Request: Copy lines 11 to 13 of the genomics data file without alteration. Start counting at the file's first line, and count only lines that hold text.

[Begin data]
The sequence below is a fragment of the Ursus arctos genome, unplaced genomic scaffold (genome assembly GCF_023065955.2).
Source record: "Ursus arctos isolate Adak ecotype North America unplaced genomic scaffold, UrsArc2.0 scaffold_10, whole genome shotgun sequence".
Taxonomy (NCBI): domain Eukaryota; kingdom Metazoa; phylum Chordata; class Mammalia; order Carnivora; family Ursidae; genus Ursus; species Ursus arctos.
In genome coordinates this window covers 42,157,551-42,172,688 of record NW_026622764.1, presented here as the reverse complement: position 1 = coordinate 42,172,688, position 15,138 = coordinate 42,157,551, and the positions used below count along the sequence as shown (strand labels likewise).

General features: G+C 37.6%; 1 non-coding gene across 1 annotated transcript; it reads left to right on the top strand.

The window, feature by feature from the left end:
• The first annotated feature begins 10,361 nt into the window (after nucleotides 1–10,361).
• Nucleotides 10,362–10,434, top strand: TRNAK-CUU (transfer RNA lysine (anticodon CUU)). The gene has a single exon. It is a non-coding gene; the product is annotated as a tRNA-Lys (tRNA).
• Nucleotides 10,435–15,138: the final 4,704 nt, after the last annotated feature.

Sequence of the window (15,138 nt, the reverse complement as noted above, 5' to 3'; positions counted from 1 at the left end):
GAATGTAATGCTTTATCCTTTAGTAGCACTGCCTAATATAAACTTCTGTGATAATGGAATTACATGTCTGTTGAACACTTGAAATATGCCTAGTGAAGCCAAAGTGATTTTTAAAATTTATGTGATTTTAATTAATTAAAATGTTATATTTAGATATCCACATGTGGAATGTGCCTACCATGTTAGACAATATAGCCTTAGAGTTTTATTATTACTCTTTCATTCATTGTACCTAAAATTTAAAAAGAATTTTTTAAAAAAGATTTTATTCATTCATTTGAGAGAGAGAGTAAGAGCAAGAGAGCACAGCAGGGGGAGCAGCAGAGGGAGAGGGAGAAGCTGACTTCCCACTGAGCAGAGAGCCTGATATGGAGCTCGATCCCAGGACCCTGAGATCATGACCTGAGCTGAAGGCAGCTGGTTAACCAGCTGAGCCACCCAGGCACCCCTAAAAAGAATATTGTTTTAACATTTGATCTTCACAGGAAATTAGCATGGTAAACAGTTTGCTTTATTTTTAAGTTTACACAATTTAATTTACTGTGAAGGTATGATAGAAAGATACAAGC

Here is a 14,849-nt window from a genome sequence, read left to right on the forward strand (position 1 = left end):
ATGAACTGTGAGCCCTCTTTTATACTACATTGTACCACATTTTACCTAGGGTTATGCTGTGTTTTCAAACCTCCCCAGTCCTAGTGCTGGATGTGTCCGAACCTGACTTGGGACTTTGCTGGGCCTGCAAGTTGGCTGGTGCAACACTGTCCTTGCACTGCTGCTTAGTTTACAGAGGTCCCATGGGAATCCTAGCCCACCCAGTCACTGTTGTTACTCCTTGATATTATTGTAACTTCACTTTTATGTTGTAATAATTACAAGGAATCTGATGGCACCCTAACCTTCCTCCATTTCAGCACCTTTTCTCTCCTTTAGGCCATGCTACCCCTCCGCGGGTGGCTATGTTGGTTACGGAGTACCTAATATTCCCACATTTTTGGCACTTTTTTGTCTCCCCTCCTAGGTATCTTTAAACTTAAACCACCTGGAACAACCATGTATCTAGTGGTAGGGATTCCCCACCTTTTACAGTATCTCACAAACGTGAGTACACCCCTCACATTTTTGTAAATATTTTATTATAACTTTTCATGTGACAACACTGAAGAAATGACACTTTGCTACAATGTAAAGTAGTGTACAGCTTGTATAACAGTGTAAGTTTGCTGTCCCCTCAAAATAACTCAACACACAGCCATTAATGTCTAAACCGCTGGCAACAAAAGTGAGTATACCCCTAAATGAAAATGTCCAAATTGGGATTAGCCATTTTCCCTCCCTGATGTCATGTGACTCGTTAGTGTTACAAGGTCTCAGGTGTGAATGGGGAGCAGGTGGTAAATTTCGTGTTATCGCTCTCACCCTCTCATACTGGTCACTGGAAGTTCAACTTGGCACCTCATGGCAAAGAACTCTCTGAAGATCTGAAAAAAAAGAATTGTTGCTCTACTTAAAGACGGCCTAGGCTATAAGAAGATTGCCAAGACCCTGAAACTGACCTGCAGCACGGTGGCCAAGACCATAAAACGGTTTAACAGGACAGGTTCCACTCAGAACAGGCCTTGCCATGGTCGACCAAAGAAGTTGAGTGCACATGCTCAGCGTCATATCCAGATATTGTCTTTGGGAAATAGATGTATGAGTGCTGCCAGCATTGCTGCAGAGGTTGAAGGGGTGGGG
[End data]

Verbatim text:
GAATGTAATGCTTTATCCTTTAGTAGCACTGCCTAATATAAACTTCTGTGATAATGGAATTACATGTCTGTTGAACACTTGAAATATGCCTAGTGAAGCCAAAGTGATTTTTAAAATTTATGTGATTTTAATTAATTAAAATGTTATATTTAGATATCCACATGTGGAATGTGCCTACCATGTTAGACAATATAGCCTTAGAGTTTTATTATTACTCTTTCATTCATTGTACCTAAAATTTAAAAAGAATTTTTTAAAAAAGATTTTATTCATTCATTTGAGAGAGAGAGTAAGAGCAAGAGAGCACAGCAGGGGGAGCAGCAGAGGGAGAGGGAGAAGCTGACTTCCCACTGAGCAGAGAGCCTGATATGGAGCTCGATCCCAGGACCCTGAGATCATGACCTGAGCTGAAGGCAGCTGGTTAACCAGCTGAGCCACCCAGGCACCCCTAAAAAGAATATTGTTTTAACATTTGATCTTCACAGGAAATTAGCATGGTAAACAGTTTGCTTTATTTTTAAGTTTACACAATTTAATTTACTGTGAAGGTATGATAGAAAGATACAAGC

Here is a 14,849-nt window from a genome sequence, read left to right on the forward strand (position 1 = left end):
ATGAACTGTGAGCCCTCTTTTATACTACATTGTACCACATTTTACCTAGGGTTATGCTGTGTTTTCAAACCTCCCCAGTCCTAGTGCTGGATGTGTCCGAACCTGACTTGGGACTTTGCTGGGCCTGCAAGTTGGCTGGTGCAACACTGTCCTTGCACTGCTGCTTAGTTTACAGAGGTCCCATGGGAATCCTAGCCCACCCAGTCACTGTTGTTACTCCTTGATATTATTGTAACTTCACTTTTATGTTGTAATAATTACAAGGAATCTGATGGCACCCTAACCTTCCTCCATTTCAGCACCTTTTCTCTCCTTTAGGCCATGCTACCCCTCCGCGGGTGGCTATGTTGGTTACGGAGTACCTAATATTCCCACATTTTTGGCACTTTTTTGTCTCCCCTCCTAGGTATCTTTAAACTTAAACCACCTGGAACAACCATGTATCTAGTGGTAGGGATTCCCCACCTTTTACAGTATCTCACAAACGTGAGTACACCCCTCACATTTTTGTAAATATTTTATTATAACTTTTCATGTGACAACACTGAAGAAATGACACTTTGCTACAATGTAAAGTAGTGTACAGCTTGTATAACAGTGTAAGTTTGCTGTCCCCTCAAAATAACTCAACACACAGCCATTAATGTCTAAACCGCTGGCAACAAAAGTGAGTATACCCCTAAATGAAAATGTCCAAATTGGGATTAGCCATTTTCCCTCCCTGATGTCATGTGACTCGTTAGTGTTACAAGGTCTCAGGTGTGAATGGGGAGCAGGTGGTAAATTTCGTGTTATCGCTCTCACCCTCTCATACTGGTCACTGGAAGTTCAACTTGGCACCTCATGGCAAAGAACTCTCTGAAGATCTGAAAAAAAAGAATTGTTGCTCTACTTAAAGACGGCCTAGGCTATAAGAAGATTGCCAAGACCCTGAAACTGACCTGCAGCACGGTGGCCAAGACCATAAAACGGTTTAACAGGACAGGTTCCACTCAGAACAGGCCTTGCCATGGTCGACCAAAGAAGTTGAGTGCACATGCTCAGCGTCATATCCAGATATTGTCTTTGGGAAATAGATGTATGAGTGCTGCCAGCATTGCTGCAGAGGTTGAAGGGGTGGGG